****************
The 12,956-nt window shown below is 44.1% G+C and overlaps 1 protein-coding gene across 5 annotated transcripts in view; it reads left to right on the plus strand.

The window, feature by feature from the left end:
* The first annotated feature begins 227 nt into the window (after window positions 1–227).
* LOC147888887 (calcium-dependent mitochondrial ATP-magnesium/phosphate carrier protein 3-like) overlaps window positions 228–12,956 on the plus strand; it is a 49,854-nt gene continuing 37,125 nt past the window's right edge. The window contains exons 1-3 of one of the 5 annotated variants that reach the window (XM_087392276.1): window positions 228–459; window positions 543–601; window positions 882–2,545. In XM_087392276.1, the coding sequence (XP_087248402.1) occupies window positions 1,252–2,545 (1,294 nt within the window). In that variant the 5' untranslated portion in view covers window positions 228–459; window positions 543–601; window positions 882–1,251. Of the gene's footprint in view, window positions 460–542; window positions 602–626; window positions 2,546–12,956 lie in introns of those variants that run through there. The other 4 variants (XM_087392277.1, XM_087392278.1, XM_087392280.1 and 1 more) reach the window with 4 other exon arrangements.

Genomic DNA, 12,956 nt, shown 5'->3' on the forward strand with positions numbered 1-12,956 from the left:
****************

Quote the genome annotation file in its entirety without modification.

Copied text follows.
The 12,956-nt window shown below is 44.1% G+C and overlaps 1 protein-coding gene across 5 annotated transcripts in view; it reads left to right on the plus strand.

The window, feature by feature from the left end:
* The first annotated feature begins 227 nt into the window (after window positions 1–227).
* LOC147888887 (calcium-dependent mitochondrial ATP-magnesium/phosphate carrier protein 3-like) overlaps window positions 228–12,956 on the plus strand; it is a 49,854-nt gene continuing 37,125 nt past the window's right edge. The window contains exons 1-3 of one of the 5 annotated variants that reach the window (XM_087392276.1): window positions 228–459; window positions 543–601; window positions 882–2,545. In XM_087392276.1, the coding sequence (XP_087248402.1) occupies window positions 1,252–2,545 (1,294 nt within the window). In that variant the 5' untranslated portion in view covers window positions 228–459; window positions 543–601; window positions 882–1,251. Of the gene's footprint in view, window positions 460–542; window positions 602–626; window positions 2,546–12,956 lie in introns of those variants that run through there. The other 4 variants (XM_087392277.1, XM_087392278.1, XM_087392280.1 and 1 more) reach the window with 4 other exon arrangements.

Genomic DNA, 12,956 nt, shown 5'->3' on the forward strand with positions numbered 1-12,956 from the left: